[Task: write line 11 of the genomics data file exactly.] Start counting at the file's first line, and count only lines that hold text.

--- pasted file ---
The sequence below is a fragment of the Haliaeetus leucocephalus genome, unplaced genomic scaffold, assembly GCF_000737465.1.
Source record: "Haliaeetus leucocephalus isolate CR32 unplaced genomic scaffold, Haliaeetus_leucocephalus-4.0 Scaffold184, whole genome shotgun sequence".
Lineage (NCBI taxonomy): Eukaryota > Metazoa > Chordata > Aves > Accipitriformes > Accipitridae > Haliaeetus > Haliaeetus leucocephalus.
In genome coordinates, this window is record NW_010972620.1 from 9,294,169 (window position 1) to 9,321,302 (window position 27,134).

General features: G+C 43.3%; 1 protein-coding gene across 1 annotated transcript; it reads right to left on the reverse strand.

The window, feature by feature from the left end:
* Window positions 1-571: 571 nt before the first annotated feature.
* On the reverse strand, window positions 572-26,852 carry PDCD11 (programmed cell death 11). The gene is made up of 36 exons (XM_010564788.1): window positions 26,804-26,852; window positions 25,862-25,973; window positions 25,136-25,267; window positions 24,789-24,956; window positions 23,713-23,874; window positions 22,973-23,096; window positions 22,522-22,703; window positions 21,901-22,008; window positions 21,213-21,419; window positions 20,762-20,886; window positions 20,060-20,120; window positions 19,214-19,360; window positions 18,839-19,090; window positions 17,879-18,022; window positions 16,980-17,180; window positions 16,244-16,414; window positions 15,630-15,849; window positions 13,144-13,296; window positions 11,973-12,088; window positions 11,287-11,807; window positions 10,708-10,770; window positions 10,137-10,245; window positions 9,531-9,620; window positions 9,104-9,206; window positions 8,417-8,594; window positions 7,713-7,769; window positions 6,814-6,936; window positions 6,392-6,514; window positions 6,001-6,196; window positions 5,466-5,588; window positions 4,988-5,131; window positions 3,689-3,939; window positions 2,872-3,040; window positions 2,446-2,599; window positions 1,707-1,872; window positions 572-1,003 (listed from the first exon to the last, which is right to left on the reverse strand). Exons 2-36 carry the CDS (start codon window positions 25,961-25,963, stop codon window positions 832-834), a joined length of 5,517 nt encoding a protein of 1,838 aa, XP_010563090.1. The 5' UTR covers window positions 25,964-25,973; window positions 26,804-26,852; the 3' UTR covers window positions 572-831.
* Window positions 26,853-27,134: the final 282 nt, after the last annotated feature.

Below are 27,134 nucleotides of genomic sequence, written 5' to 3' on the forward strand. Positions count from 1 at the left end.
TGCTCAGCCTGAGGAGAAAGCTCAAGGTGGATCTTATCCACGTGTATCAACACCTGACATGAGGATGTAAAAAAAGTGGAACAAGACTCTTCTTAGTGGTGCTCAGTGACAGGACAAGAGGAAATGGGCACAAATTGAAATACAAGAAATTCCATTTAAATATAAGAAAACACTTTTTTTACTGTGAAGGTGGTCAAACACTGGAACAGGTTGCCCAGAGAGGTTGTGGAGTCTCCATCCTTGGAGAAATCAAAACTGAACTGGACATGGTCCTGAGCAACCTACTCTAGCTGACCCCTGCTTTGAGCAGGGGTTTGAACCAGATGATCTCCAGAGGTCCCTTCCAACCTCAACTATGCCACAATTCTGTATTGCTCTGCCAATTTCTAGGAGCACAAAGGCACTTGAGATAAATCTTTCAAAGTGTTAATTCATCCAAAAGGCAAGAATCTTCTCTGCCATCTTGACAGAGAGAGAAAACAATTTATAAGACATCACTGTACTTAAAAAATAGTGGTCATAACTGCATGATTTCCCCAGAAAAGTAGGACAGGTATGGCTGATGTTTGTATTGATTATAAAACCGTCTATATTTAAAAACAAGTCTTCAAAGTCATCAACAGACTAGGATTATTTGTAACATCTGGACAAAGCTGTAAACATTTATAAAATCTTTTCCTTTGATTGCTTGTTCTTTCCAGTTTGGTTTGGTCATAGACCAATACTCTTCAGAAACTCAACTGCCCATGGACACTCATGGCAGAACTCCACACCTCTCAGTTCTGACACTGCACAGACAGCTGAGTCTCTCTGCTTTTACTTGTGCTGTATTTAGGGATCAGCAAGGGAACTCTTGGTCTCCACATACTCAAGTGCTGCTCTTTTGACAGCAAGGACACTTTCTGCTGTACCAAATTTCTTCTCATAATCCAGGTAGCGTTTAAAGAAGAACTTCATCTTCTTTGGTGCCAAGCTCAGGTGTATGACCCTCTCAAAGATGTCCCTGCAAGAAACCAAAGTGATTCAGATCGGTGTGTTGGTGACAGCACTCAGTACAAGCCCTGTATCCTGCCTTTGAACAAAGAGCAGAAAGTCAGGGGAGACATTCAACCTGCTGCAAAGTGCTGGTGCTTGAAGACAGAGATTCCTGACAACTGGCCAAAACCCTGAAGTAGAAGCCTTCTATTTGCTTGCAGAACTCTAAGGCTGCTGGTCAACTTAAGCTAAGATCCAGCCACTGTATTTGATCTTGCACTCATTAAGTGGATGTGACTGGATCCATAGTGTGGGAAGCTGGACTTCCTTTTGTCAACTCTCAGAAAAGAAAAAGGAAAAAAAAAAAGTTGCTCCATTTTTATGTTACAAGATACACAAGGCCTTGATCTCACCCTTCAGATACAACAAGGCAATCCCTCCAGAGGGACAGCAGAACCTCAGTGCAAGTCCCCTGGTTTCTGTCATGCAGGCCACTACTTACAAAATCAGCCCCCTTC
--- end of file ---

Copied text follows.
TGCTCAGCCTGAGGAGAAAGCTCAAGGTGGATCTTATCCACGTGTATCAACACCTGACATGAGGATGTAAAAAAAGTGGAACAAGACTCTTCTTAGTGGTGCTCAGTGACAGGACAAGAGGAAATGGGCACAAATTGAAATACAAGAAATTCCATTTAAATATAAGAAAACACTTTTTTTACTGTGAAGGTGGTCAAACACTGGAACAGGTTGCCCAGAGAGGTTGTGGAGTCTCCATCCTTGGAGAAATCAAAACTGAACTGGACATGGTCCTGAGCAACCTACTCTAGCTGACCCCTGCTTTGAGCAGGGGTTTGAACCAGATGATCTCCAGAGGTCCCTTCCAACCTCAACTATGCCACAATTCTGTATTGCTCTGCCAATTTCTAGGAGCACAAAGGCACTTGAGATAAATCTTTCAAAGTGTTAATTCATCCAAAAGGCAAGAATCTTCTCTGCCATCTTGACAGAGAGAGAAAACAATTTATAAGACATCACTGTACTTAAAAAATAGTGGTCATAACTGCATGATTTCCCCAGAAAAGTAGGACAGGTATGGCTGATGTTTGTATTGATTATAAAACCGTCTATATTTAAAAACAAGTCTTCAAAGTCATCAACAGACTAGGATTATTTGTAACATCTGGACAAAGCTGTAAACATTTATAAAATCTTTTCCTTTGATTGCTTGTTCTTTCCAGTTTGGTTTGGTCATAGACCAATACTCTTCAGAAACTCAACTGCCCATGGACACTCATGGCAGAACTCCACACCTCTCAGTTCTGACACTGCACAGACAGCTGAGTCTCTCTGCTTTTACTTGTGCTGTATTTAGGGATCAGCAAGGGAACTCTTGGTCTCCACATACTCAAGTGCTGCTCTTTTGACAGCAAGGACACTTTCTGCTGTACCAAATTTCTTCTCATAATCCAGGTAGCGTTTAAAGAAGAACTTCATCTTCTTTGGTGCCAAGCTCAGGTGTATGACCCTCTCAAAGATGTCCCTGCAAGAAACCAAAGTGATTCAGATCGGTGTGTTGGTGACAGCACTCAGTACAAGCCCTGTATCCTGCCTTTGAACAAAGAGCAGAAAGTCAGGGGAGACATTCAACCTGCTGCAAAGTGCTGGTGCTTGAAGACAGAGATTCCTGACAACTGGCCAAAACCCTGAAGTAGAAGCCTTCTATTTGCTTGCAGAACTCTAAGGCTGCTGGTCAACTTAAGCTAAGATCCAGCCACTGTATTTGATCTTGCACTCATTAAGTGGATGTGACTGGATCCATAGTGTGGGAAGCTGGACTTCCTTTTGTCAACTCTCAGAAAAGAAAAAGGAAAAAAAAAAAGTTGCTCCATTTTTATGTTACAAGATACACAAGGCCTTGATCTCACCCTTCAGATACAACAAGGCAATCCCTCCAGAGGGACAGCAGAACCTCAGTGCAAGTCCCCTGGTTTCTGTCATGCAGGCCACTACTTACAAAATCAGCCCCCTTC